While GlaxoSmithKline is supplicant at the FDA on one hand, it's getting slapped on the other. The agency warned GSK that its marketing for the breast cancer drug Tykerb is out of hand. E-mail and letters sent to doctors and oncology nurses as part of the drug's launch left out the drug's most serious risks and exaggerated its efficacy, the agency says. That all-important first impression suggested that Tykerb is safer and more effective than it really is, the letter states.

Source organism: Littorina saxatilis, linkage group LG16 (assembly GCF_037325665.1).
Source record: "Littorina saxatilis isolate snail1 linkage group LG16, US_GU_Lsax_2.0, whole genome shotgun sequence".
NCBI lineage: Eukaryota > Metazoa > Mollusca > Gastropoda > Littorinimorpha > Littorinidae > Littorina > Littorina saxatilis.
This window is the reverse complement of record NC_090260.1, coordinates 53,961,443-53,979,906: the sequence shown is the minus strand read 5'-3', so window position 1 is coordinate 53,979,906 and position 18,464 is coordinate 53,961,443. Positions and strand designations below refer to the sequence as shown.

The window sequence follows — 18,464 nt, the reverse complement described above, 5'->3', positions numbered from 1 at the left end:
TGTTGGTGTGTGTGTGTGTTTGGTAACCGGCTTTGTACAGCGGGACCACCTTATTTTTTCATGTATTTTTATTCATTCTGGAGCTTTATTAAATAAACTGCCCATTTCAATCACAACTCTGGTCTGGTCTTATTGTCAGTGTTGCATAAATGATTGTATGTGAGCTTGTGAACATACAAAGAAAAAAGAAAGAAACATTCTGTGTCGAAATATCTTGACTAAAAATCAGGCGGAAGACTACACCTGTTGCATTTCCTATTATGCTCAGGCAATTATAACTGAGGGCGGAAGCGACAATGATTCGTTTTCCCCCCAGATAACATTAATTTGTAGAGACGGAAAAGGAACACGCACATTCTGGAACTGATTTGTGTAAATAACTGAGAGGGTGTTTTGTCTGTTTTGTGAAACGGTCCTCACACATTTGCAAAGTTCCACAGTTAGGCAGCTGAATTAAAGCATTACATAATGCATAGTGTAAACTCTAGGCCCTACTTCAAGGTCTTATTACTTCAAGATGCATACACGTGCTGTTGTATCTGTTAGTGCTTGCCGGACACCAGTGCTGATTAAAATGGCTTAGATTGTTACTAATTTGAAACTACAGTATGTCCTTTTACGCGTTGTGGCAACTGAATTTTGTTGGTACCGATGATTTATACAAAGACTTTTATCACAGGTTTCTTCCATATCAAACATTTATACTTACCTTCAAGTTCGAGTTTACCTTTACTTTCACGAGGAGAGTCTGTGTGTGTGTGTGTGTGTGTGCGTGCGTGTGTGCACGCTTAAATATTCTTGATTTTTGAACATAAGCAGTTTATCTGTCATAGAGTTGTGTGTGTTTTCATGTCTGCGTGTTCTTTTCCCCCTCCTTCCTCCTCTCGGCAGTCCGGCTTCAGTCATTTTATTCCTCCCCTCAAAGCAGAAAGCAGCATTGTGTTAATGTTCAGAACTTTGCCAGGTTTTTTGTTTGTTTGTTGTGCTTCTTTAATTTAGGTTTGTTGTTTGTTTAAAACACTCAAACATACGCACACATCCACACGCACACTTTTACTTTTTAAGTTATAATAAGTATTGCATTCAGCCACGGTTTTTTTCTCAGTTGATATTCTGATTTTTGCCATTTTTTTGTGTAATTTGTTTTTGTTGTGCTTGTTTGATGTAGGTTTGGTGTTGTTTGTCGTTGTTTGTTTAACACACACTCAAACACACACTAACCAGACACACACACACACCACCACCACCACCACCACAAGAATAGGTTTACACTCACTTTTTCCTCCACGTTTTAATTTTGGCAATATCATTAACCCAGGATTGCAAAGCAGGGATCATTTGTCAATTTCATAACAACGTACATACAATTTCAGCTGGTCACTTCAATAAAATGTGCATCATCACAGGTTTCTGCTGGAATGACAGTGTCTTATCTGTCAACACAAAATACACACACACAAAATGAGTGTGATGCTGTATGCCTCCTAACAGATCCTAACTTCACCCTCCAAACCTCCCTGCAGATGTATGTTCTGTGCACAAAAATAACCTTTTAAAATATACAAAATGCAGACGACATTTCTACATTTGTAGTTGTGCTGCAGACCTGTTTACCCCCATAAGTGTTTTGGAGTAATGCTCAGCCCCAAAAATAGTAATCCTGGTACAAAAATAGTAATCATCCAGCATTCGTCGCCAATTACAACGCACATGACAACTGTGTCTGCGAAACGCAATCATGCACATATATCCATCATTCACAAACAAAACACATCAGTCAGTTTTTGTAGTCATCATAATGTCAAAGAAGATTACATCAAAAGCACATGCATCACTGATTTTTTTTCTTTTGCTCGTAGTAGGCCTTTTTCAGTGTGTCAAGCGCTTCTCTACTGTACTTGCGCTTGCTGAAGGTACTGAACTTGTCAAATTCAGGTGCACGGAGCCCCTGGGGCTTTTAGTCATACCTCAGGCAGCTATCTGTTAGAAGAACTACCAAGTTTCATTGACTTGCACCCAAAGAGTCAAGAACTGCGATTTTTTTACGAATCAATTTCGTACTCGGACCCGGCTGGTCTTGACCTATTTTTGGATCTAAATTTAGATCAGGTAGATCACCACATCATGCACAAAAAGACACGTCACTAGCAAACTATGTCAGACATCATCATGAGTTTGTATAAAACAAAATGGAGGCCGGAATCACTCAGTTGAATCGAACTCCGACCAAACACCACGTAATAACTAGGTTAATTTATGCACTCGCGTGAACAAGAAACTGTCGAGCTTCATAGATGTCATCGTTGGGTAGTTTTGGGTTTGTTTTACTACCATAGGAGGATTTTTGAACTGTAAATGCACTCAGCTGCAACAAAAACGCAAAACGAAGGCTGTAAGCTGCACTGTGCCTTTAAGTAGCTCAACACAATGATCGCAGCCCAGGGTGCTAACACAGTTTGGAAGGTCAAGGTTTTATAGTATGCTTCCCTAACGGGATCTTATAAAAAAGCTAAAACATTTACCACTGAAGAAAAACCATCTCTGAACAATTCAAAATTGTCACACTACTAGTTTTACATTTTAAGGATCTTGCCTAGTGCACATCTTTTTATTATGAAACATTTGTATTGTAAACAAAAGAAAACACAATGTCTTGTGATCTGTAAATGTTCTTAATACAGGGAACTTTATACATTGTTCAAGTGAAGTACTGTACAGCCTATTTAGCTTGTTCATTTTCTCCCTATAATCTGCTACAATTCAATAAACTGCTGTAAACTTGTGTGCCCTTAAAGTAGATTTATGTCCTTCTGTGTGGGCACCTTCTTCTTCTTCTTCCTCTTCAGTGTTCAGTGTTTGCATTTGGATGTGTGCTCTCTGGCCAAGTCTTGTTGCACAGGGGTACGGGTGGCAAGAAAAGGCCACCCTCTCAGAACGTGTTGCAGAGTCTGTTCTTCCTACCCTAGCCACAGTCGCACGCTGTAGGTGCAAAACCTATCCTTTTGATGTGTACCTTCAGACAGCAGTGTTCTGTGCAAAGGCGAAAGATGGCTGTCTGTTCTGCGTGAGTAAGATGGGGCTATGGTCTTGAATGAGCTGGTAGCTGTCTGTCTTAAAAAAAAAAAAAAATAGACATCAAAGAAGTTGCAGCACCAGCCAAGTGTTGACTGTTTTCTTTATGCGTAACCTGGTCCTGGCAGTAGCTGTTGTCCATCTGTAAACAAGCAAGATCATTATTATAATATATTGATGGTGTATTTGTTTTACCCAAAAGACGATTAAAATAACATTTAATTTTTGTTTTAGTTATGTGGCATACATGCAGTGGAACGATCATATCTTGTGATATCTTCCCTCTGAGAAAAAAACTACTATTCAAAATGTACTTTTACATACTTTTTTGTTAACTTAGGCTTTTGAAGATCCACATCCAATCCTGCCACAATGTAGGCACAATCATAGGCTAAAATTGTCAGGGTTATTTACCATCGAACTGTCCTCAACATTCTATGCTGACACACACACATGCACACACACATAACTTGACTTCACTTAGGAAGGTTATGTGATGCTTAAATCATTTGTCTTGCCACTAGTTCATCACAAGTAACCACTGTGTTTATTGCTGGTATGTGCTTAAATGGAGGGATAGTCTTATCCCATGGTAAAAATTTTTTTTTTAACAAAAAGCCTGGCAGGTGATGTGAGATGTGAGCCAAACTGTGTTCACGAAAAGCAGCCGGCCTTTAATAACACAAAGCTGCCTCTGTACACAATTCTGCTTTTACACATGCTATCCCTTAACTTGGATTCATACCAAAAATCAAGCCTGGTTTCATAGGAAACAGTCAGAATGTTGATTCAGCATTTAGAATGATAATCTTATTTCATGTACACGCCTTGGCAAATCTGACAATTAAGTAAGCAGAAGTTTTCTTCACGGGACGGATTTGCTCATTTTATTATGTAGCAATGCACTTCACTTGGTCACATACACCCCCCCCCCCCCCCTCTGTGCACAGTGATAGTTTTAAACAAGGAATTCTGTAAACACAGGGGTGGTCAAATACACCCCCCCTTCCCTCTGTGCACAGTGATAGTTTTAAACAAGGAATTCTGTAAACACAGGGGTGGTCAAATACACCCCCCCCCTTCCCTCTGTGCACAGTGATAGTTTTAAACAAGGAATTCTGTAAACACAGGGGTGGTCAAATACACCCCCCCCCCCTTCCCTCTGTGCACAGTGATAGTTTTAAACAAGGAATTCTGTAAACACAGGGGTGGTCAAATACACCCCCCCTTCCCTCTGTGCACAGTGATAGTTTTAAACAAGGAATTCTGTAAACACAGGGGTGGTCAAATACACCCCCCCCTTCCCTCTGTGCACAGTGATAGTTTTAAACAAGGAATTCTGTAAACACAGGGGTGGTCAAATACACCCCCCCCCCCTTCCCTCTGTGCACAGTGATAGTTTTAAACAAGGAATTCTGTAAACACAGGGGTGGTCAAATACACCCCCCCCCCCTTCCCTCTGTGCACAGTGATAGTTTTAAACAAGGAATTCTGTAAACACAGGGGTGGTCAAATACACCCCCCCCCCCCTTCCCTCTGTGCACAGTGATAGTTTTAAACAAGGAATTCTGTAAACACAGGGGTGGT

What was left out? First, Tykerb can cause severe diarrhea, which is significant because doctors and nurses might want to order preventive meds or hydration. Second, patients with impaired liver function might require lower doses of Tykerb. And, perhaps most importantly, GSK's marketing materials failed to mention the risk of a particular heart problem known as decreased LVEF, or left ventricular ejection fraction. Patients using Tykerb are supposed to be screened for LVEF problems ahead of treatment and monitored during it to make sure it doesn't decline too precipitously. As for the hype, Glaxo trumpeted a study showing 43 percent decrease in tumor-growth risk and left out the study that showed only 28 percent decrease.